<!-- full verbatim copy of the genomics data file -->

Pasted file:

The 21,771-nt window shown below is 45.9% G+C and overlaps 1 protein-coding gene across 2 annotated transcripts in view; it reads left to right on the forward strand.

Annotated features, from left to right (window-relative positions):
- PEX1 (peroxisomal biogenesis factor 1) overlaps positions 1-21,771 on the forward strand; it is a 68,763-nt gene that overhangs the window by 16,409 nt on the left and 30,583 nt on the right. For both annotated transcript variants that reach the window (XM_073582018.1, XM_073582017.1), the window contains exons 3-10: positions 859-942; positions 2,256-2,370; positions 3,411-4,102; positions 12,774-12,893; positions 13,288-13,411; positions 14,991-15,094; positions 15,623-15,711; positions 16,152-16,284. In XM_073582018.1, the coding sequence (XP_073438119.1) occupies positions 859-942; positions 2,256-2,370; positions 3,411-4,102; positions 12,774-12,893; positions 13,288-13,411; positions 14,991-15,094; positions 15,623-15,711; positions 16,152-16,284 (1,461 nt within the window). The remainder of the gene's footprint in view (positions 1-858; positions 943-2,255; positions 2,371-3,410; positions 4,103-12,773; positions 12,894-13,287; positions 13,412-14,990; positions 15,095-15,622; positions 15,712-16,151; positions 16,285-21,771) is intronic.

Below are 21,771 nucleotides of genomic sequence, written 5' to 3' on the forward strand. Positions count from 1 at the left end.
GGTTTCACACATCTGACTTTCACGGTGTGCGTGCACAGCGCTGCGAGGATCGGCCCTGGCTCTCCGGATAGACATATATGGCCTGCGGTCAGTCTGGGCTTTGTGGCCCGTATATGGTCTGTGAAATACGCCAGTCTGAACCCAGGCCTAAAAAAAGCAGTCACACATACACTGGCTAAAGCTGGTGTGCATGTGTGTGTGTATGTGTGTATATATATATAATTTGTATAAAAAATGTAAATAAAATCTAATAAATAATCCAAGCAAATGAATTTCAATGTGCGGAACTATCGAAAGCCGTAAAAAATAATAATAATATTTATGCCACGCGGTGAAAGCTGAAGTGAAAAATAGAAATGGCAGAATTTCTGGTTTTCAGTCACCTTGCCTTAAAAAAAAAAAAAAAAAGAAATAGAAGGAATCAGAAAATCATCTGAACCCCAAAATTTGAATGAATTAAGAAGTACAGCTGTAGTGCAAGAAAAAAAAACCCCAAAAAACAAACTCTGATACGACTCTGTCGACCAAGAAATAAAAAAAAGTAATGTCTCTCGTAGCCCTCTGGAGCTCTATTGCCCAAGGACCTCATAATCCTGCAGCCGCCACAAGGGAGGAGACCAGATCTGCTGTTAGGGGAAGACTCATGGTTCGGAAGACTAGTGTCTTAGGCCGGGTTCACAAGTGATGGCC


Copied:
The 21,771-nt window shown below is 45.9% G+C and overlaps 1 protein-coding gene across 2 annotated transcripts in view; it reads left to right on the forward strand.

Annotated features, from left to right (window-relative positions):
- PEX1 (peroxisomal biogenesis factor 1) overlaps positions 1-21,771 on the forward strand; it is a 68,763-nt gene that overhangs the window by 16,409 nt on the left and 30,583 nt on the right. For both annotated transcript variants that reach the window (XM_073582018.1, XM_073582017.1), the window contains exons 3-10: positions 859-942; positions 2,256-2,370; positions 3,411-4,102; positions 12,774-12,893; positions 13,288-13,411; positions 14,991-15,094; positions 15,623-15,711; positions 16,152-16,284. In XM_073582018.1, the coding sequence (XP_073438119.1) occupies positions 859-942; positions 2,256-2,370; positions 3,411-4,102; positions 12,774-12,893; positions 13,288-13,411; positions 14,991-15,094; positions 15,623-15,711; positions 16,152-16,284 (1,461 nt within the window). The remainder of the gene's footprint in view (positions 1-858; positions 943-2,255; positions 2,371-3,410; positions 4,103-12,773; positions 12,894-13,287; positions 13,412-14,990; positions 15,095-15,622; positions 15,712-16,151; positions 16,285-21,771) is intronic.

Below are 21,771 nucleotides of genomic sequence, written 5' to 3' on the forward strand. Positions count from 1 at the left end.
GGTTTCACACATCTGACTTTCACGGTGTGCGTGCACAGCGCTGCGAGGATCGGCCCTGGCTCTCCGGATAGACATATATGGCCTGCGGTCAGTCTGGGCTTTGTGGCCCGTATATGGTCTGTGAAATACGCCAGTCTGAACCCAGGCCTAAAAAAAGCAGTCACACATACACTGGCTAAAGCTGGTGTGCATGTGTGTGTGTATGTGTGTATATATATATAATTTGTATAAAAAATGTAAATAAAATCTAATAAATAATCCAAGCAAATGAATTTCAATGTGCGGAACTATCGAAAGCCGTAAAAAATAATAATAATATTTATGCCACGCGGTGAAAGCTGAAGTGAAAAATAGAAATGGCAGAATTTCTGGTTTTCAGTCACCTTGCCTTAAAAAAAAAAAAAAAAAGAAATAGAAGGAATCAGAAAATCATCTGAACCCCAAAATTTGAATGAATTAAGAAGTACAGCTGTAGTGCAAGAAAAAAAAACCCCAAAAAACAAACTCTGATACGACTCTGTCGACCAAGAAATAAAAAAAAGTAATGTCTCTCGTAGCCCTCTGGAGCTCTATTGCCCAAGGACCTCATAATCCTGCAGCCGCCACAAGGGAGGAGACCAGATCTGCTGTTAGGGGAAGACTCATGGTTCGGAAGACTAGTGTCTTAGGCCGGGTTCACAAGTGATGGCC